- £6.95 for workers aged 21 or over.
- £5.55 for workers aged from 18 – 20.
- £4.00 for workers aged from 16 – 17.
- £3.40 for apprentices who are in the first year of their apprenticeship or aged below 19.
Certain workers such as the self-employed, company directors, students on placement and members of the armed forces are not entitled under the law to be paid minimum wage but their employers may decide to pay them these amounts. Their pay structure will be outlined in their employment contracts.
Finding out more information about your rights
As an employee, it is good practice to be well informed of your rights within the workplace. There are plenty of sources of information regarding your statutory rights such as Citizens Advice Bureau or the www.gov.uk website. Make sure that you fully read and understand your contractual rights before you sign it and bring up any issues with your employer in writing so that you have a paper copy of everything.
The short answer to the question is that of course it depends on what kind of accident you had and why it occurred. The fact is that an employer is responsible in law for the safety of all employees whilst on company premises and/or carrying out work or training for the company.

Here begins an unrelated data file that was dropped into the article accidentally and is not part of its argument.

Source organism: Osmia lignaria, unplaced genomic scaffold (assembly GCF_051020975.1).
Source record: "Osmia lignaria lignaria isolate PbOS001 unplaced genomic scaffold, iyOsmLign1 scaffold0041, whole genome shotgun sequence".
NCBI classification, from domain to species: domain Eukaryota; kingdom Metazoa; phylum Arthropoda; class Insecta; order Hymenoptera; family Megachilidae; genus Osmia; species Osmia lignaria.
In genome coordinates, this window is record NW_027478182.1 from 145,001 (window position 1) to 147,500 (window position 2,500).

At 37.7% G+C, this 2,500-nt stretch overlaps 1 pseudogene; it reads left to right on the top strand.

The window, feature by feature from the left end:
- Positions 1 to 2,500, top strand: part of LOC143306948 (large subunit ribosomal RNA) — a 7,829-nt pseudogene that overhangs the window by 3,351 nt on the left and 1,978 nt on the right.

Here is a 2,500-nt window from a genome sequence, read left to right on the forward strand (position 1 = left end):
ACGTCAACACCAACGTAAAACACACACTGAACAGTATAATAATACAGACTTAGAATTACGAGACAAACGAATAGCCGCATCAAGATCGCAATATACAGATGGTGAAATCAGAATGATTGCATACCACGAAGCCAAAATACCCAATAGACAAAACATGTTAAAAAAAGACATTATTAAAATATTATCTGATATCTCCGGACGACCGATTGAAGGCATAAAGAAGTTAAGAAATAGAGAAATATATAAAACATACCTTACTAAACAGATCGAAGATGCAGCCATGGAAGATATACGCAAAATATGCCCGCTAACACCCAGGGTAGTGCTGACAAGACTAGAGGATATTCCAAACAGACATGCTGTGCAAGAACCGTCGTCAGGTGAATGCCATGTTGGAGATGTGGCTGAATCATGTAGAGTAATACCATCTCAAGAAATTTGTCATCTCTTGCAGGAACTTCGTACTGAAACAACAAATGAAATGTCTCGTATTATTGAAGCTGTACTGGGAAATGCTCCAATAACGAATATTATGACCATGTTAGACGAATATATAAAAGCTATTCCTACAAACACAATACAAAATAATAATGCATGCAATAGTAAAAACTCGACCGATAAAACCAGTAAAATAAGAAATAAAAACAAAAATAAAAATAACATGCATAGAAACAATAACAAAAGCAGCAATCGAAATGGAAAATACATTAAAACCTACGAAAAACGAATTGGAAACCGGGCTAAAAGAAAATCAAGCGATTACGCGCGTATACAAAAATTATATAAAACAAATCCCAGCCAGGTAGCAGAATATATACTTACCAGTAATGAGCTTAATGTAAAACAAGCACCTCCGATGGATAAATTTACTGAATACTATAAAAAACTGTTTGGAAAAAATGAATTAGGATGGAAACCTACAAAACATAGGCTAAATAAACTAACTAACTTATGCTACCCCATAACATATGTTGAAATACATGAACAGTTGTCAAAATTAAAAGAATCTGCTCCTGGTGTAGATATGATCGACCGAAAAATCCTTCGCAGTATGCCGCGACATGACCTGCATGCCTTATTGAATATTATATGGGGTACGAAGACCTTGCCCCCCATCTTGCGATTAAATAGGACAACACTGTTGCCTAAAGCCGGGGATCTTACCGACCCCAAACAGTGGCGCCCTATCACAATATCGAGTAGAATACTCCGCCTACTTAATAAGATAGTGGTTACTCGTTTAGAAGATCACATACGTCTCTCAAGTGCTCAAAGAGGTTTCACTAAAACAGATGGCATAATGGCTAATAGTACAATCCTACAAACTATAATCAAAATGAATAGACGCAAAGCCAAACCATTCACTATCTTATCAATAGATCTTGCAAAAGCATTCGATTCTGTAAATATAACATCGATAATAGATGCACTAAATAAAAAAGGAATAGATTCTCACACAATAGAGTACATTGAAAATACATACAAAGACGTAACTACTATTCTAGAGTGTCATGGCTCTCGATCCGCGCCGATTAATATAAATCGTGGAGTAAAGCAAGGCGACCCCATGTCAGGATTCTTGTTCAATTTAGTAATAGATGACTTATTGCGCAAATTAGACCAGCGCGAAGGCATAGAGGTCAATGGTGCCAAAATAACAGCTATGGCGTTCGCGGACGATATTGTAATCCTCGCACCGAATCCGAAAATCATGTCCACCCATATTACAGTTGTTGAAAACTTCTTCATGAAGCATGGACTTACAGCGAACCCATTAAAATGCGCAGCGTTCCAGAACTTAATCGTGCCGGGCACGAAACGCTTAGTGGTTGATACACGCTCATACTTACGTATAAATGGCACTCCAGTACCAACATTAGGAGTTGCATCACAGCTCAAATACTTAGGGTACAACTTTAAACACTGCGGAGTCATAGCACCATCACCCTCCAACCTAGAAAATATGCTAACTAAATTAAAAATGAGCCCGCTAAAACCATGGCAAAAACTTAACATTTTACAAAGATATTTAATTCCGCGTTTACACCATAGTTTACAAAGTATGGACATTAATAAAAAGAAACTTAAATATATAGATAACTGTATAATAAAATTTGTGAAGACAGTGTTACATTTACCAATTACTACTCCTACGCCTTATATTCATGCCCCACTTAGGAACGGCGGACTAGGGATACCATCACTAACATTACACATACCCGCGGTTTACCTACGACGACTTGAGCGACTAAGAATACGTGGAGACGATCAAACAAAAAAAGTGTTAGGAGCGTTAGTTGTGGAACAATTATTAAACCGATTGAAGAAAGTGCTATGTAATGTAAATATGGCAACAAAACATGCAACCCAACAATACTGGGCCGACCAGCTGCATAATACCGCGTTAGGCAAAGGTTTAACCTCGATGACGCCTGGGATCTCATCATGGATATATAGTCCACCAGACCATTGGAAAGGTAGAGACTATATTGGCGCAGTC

Following the introduction of the Health and Safety at Work Act in 1974 employers have been obliged to ensure safe and hazard-free working conditions and could potentially face legal action from an employee injured as a result of a workplace accident. There are cases where an employer could still be held responsible even if a worker injured themselves through their own careless actions or behaviour if the employer’s negligent actions were considered to have contributed, or led, to the accident. However it is worth looking into exactly what your responsibilities are as an employee before rushing to lodge a claim against your employer.
Your Responsibilities as an Employee